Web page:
Dance prodigy, sex symbol, gay pioneer, cultural iconVaslav Nijinsky rose to fame as the star of the Ballets Russes in Paris before mental illness stole his career and the last thirty years of his life. A tragic story of a great genius, this compelling work of narrative nonfiction chronicles a life of obsessive artistry, celebrity, and notoriety.
With one grand leap off the stage at the 1909 premiere of the Ballets Russes's inaugural season, Nijinsky became an overnight sensation and the century's first superstar, in the days before moving pictures brought popular culture to the masses. Perhaps the greatest dancer of the twentieth century, Nijinsky captured audiences with his sheer animal magnetism and incredible skill.
He was also half of the most famous (and openly gay) couple of the Edwardian era: his relationship with Serge Diaghilev, artistic director and architect of the Ballets Russes, pushed boundaries in a time when homosexuality and bisexuality were rarely discussed. Nijinsky's life was tumultuousafter marrying a female groupie he hardly knew, he was kicked out of the Ballets Russes and placed under house arrest during World War I. Unable to work as he once did, his mental health deteriorated, and he spent three decades in and out of institutions.
Biographical narrative is interspersed with spotlights on the ballets the dancer popularized: classic masterworks such as Afternoon of a Faun, The Firebird, and of course, the shockingly original Rite of Spring, which caused the audience to riot at its premiere. Illustrated with elegant, intimate portraits as well as archival art and photographs.
|Product dimensions:||7.50(w) x 10.20(h) x 0.80(d)|
|Age Range:||12 - 17 Years|
About the Author
Lynn Curlee has a master's degree in art history and has both written and illustrated more than a dozen books for children, including Trains, Skyscraper, Ballpark: The Story of America's Baseball Fields, and Capital. His work has been exhibited in Los Angeles, New York City, and Long Island.
Read an Excerpt
Wonder of Wonders
My senses were all blurred that night. The familiar barriers between the stage and the audience were broken. . . . The stage was so crowded with spectators that there was hardly room to move. . . . Hundreds of eyes followed us about. . . . “He is a prodigy” and awed whispers “It is she!” . . . Somebody exquisitely dressed staunched the blood trickling down my arm with a cobwebby handkerchief — I had cut myself against Nijinsky’s jeweled tunic. . . . Somebody was asking Nijinsky if it was difficult to stay in the air as he did while jumping; he did not understand at first, and then very obligingly: “No! No! Not difficult. You have to just go up and then pause a little up there.”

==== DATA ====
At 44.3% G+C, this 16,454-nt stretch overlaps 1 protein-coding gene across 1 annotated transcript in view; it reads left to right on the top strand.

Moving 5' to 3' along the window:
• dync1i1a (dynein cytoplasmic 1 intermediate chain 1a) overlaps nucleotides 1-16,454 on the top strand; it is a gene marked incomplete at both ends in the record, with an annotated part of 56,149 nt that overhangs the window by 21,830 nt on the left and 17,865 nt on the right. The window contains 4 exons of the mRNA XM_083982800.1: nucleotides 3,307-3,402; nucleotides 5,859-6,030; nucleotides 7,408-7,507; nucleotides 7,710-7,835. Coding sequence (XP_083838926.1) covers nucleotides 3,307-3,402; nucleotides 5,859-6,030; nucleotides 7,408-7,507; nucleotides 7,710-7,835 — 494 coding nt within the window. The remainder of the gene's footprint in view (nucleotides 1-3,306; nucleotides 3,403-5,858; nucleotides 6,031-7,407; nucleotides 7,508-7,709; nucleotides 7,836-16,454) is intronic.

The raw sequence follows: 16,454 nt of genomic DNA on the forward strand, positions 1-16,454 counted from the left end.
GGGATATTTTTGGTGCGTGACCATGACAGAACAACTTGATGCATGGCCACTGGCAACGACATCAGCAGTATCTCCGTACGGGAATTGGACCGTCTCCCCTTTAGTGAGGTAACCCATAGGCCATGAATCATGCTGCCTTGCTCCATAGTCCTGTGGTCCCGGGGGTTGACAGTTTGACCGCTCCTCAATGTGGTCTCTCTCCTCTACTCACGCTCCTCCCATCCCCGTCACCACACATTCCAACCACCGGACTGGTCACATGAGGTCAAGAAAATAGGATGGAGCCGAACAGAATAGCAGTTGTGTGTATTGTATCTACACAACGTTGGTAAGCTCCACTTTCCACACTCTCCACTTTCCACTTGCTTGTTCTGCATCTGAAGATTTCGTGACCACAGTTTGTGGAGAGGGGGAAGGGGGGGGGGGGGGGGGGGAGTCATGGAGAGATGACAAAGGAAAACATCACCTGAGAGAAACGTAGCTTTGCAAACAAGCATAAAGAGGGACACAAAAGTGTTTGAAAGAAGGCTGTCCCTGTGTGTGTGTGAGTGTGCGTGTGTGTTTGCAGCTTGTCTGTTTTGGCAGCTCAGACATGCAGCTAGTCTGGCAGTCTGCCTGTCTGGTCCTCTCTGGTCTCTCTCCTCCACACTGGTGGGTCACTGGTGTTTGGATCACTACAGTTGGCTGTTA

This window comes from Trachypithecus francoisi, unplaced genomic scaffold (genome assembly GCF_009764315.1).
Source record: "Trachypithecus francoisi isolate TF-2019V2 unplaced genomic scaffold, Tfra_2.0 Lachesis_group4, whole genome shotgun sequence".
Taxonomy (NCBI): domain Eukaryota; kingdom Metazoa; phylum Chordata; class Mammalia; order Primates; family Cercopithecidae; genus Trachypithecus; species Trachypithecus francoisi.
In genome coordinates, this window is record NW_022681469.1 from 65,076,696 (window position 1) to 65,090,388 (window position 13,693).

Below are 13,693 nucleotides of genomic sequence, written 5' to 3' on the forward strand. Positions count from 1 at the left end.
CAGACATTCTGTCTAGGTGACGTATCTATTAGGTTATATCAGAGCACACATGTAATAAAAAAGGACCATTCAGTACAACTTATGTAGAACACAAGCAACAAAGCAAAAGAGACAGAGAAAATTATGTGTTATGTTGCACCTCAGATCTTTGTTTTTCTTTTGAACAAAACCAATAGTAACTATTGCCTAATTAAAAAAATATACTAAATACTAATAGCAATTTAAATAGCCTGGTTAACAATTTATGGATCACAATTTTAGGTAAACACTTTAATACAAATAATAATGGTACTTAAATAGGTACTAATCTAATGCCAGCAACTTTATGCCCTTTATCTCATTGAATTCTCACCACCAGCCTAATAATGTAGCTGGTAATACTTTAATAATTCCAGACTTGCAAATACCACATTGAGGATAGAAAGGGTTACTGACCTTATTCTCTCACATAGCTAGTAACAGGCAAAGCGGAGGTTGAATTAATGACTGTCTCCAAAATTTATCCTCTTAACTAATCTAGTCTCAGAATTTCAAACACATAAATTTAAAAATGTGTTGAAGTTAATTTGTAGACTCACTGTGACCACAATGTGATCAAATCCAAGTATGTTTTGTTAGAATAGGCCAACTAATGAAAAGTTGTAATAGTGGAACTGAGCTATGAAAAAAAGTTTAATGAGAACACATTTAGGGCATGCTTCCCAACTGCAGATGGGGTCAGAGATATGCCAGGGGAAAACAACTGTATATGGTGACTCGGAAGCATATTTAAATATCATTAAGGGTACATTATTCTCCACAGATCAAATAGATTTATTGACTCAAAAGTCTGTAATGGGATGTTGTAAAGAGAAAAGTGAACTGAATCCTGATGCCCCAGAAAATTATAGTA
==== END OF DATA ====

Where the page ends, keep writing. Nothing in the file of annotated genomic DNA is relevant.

— Tamara Karsavina
May 18, 1909
On a balmy evening in late spring, the Théâtre du Châtelet was booked to capacity, with nearly three thousand people in the audience. A troupe of dancers from the legendary Russian Imperial Ballet, the czar’s own dance company, was about to appear for the first time in the cultural capital of the Western world, and this preview performance was the hottest ticket in town.
As the theater slowly filled, the sophisticated crowd was keen with anticipation, chatting excitedly among themselves. The famous and the talented, the wealthy and the powerful, the fashionable and the beautiful—all in formal evening dress—filled the orchestra seats and the dress circle above. The crème de la crème of Parisian high society held court from their private boxes. Middle-class patrons of the arts decked in their Sunday best occupied the lower balconies, while artistic young bohemians wearing shabby dark clothing and scarves around their necks found a place in the cheap upper tiers.
The atmosphere was festive. Fresh paint had brightened up the old theater, along with new scarlet velvet hangings and crimson carpeting. The management had the inspired idea to seat only beautiful young women in the first row of the dress circle’s sweeping curve, giving out tickets to selected actresses and dancers. As the audience assembled, the dazzling sight of all sixty-three young ladies seated in the “diamond horseshoe” created a sensation. Blondes alternated with brunettes and redheads, all with hourglass figures and low-cut gowns in the style of the belle époque. Pale bare shoulders were set off by glittering diamonds and lustrous pearls, and elaborate hairstyles featured egret and ostrich plumes.
The year before, a Russian opera company had traveled to Paris and created a sensation with a lavish production of an opera never before seen in the West—Boris Godunov, by Modest Mussorgsky. This tragic story of a medieval Russian czar electrified jaded Parisians with its exotic subject, gorgeous music, splendid singing, and magnificent stagecraft. Russian opera had returned for a second season, and now Russian ballet was about to be added to the mix.